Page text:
[jdev] Consistent JIDs across multiple XMPP servers

Moyer, Todd (TMOYER) TMOYER at arinc.com
Wed Apr 2 13:45:37 CDT 2008

This is my first post to the list, and I'm looking for advice on the
applicability of XMPP to a certain problem space.  Dave Crindland suggested
posting it to the developer mailing list because it may involve some
extensions to XMPP.  Here's a real-world situation which I'm currently

Several delivery companies compete for customers, but also routinely lease
their delivery vehicles to each other for short amounts of time.   All
delivery vehicles are equipped with on-board computers which monitor things
like current position and remaining fuel.  The vehicles are beginning to be
equipped with wireless connectivity (a mix of 802.11, cellular modems, and
private data radios).  Each company operates their own private data radio
wireless networks and 802.11 networks, and all networks have different
coverage areas.  The delivery companies, and the vendors who produce the
onboard computers and wireless equipment, have agreed in principle that a
standard messaging mechanism is needed to exchange messages between the
onboard computers and the delivery company data centers.  The idea is that a
leased vehicle will be able to communicate with both the lessee and lessor.
The lessee's dispatch department will need to remain in contact with the
vehicle for dispatching instructions, while the vehicle owner will also want
to remain in contact to receive position reports and maintenance-related
information.  The data centers of all delivery companies are capable of
exchanging messages with each other, but there is one rule which must be
followed:  Communication between the leased vehicle and the lessee cannot
depend on any of the lessor's infrastructure.

So, if we were to use XMPP to exchange messages between the vehicles and
data centers, here's one way we could do it:

1) Each delivery company sets up one or more XMPP servers.  Each XMPP server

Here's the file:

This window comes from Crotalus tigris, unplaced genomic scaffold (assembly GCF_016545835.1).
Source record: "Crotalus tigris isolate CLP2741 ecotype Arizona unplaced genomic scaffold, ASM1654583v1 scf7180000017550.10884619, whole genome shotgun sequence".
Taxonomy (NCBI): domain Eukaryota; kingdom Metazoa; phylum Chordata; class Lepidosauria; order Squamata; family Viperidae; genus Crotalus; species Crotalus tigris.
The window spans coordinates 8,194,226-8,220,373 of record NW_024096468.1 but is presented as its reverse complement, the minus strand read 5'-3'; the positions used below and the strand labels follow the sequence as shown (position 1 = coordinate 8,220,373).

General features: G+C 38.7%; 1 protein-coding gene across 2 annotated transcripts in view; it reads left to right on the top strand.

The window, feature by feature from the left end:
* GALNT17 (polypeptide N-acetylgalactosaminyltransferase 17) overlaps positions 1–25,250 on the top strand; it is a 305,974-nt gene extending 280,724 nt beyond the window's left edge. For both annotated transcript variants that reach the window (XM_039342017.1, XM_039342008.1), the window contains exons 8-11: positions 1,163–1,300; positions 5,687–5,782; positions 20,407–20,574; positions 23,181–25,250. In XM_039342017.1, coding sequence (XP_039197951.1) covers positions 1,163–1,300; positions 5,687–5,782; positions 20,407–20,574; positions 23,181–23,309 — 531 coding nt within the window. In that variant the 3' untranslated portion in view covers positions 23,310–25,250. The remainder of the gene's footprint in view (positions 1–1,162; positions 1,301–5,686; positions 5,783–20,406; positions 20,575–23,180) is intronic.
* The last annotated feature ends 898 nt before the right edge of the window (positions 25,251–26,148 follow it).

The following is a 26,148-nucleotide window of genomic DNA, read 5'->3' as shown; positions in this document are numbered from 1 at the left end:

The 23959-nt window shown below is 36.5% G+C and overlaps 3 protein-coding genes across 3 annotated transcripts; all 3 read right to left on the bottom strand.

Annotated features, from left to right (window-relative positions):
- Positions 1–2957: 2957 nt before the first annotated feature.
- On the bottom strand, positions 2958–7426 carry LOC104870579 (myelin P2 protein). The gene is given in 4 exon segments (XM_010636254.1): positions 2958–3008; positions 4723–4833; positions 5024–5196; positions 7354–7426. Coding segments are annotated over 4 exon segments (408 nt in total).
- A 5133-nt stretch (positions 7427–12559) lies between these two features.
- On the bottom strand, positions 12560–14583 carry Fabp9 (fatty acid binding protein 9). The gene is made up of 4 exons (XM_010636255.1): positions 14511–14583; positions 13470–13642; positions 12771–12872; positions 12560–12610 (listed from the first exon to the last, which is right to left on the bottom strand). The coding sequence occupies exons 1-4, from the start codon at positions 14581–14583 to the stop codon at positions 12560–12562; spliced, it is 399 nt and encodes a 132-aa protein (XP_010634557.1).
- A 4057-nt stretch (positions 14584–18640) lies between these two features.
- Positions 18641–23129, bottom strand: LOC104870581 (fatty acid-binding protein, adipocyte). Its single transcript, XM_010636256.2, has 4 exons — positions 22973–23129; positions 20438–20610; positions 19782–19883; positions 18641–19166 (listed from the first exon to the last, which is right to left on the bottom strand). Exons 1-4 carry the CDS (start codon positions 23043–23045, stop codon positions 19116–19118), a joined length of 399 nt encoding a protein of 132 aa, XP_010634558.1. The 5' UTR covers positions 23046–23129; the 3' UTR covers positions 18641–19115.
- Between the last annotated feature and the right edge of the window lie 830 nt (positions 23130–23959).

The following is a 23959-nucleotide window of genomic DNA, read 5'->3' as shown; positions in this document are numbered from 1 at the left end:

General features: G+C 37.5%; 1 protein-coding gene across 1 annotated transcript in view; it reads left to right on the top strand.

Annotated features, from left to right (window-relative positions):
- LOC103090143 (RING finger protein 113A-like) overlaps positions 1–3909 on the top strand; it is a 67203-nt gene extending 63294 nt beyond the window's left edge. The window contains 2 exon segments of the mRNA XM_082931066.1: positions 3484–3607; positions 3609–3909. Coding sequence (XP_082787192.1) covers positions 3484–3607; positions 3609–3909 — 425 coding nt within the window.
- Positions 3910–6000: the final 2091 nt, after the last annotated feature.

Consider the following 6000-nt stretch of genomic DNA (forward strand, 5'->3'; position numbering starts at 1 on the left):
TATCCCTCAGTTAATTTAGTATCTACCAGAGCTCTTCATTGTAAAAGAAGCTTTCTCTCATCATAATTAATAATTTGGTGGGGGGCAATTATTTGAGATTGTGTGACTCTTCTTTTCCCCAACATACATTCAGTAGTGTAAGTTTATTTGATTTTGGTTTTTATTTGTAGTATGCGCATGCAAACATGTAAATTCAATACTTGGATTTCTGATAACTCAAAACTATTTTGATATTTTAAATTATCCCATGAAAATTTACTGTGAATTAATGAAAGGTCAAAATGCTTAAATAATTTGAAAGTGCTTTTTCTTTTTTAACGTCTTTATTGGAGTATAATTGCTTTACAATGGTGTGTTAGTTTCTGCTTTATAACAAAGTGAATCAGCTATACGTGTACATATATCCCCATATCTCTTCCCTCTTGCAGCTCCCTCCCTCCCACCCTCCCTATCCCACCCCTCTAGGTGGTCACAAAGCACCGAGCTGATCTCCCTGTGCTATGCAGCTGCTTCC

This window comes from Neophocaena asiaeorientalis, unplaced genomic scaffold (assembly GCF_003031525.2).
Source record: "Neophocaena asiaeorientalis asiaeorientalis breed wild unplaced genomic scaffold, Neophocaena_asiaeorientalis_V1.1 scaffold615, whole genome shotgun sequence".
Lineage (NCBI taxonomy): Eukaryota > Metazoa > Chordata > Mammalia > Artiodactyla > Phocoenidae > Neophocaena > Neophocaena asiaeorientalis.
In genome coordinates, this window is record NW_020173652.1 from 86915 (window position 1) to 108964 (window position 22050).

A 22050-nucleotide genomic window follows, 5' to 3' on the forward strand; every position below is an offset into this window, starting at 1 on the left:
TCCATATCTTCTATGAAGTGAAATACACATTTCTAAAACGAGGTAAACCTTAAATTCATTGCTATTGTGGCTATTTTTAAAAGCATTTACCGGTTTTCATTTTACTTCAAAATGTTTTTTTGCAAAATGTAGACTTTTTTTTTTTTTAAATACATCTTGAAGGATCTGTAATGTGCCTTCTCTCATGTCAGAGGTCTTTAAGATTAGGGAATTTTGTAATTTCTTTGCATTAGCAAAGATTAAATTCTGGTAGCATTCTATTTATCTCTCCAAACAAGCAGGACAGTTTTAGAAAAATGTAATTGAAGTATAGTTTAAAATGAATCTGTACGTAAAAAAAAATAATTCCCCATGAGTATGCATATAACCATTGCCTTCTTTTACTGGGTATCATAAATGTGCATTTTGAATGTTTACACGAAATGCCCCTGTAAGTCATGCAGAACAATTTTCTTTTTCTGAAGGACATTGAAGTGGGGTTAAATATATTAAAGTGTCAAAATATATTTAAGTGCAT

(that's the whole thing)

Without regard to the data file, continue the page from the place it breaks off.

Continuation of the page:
can establish a server-to-server connection to every other XMPP server.
2) Each vehicle acts as an XMPP client, and is preloaded with a list of XMPP
server addresses for each supported wireless link.  It also knows the JID of
each XMPP client in the data center with which it wants to communicate.
3) As a vehicle enters a wireless coverage area (and it may be the coverage
area of a competitor), it establishes a connection with an XMPP server which
it knows should be reachable over the new link.
4) Each vehicle has a unique identifier which it uses as its node address in
its Jabber ID.  The domain in the JID is the domain name of the XMPP server.
5) For messages travelling from the vehicle to a data center, the JID is
fixed and regular message stanzas will handle the routing just fine.

But I don't see an easy way to route messages from a data center to a
vehicle which is currently on a different XMPP server.  Basically,
applications in the data center would have to know the "current" JID (or
JIDs) of the vehicle ("vehicle1234 at companyA.com" versus
"vehicle1234 at companyB.com").  We really want a consistent JID for each
vehicle regardless of which XMPP server it is connected to.  Why not just
have the vehicle always connect to the same XMPP server, regardless of which
network its on?  First, because we may not have the necessary IP routing,
but also because we cannot depend on any of the lessor's infrastructure.  If
Company A leases a vehicle from Company B, Company A must not depend on any
of Company B's infrastructure to communicate with the leased vehicle.  This
is because Company B has no real obligation to provide communications
services to Company A (remember, they are fundamentally competitors).

One way to solve this problem would be to give each vehicle a "pseudo-JID"
such as "vehicle1234 at mobile-location" and have a service within the XMPP
servers map this to the current "real JID."  The XMPP servers could exchange
this mapping among themselves as needed, and then each XMPP server would
know how to route a message to a vehicle without depending on any one
server.  But I believe this would involve a new extension to XMPP.  And I'm
sure this isn't the only way to solve the problem..

I first posed this question in the jdev chatroom-- Dave Crindland also
suggested I place a link to the log:

I can see this being of interest to a much wider audience-- anyone who wants
to maintain a consistent JID across a set of XMPP servers, where they can
connect to any one of the set.  I look forward to benefitting from the
expertise of the folks on this list...

Todd Moyer
Advanced Transportation Programs

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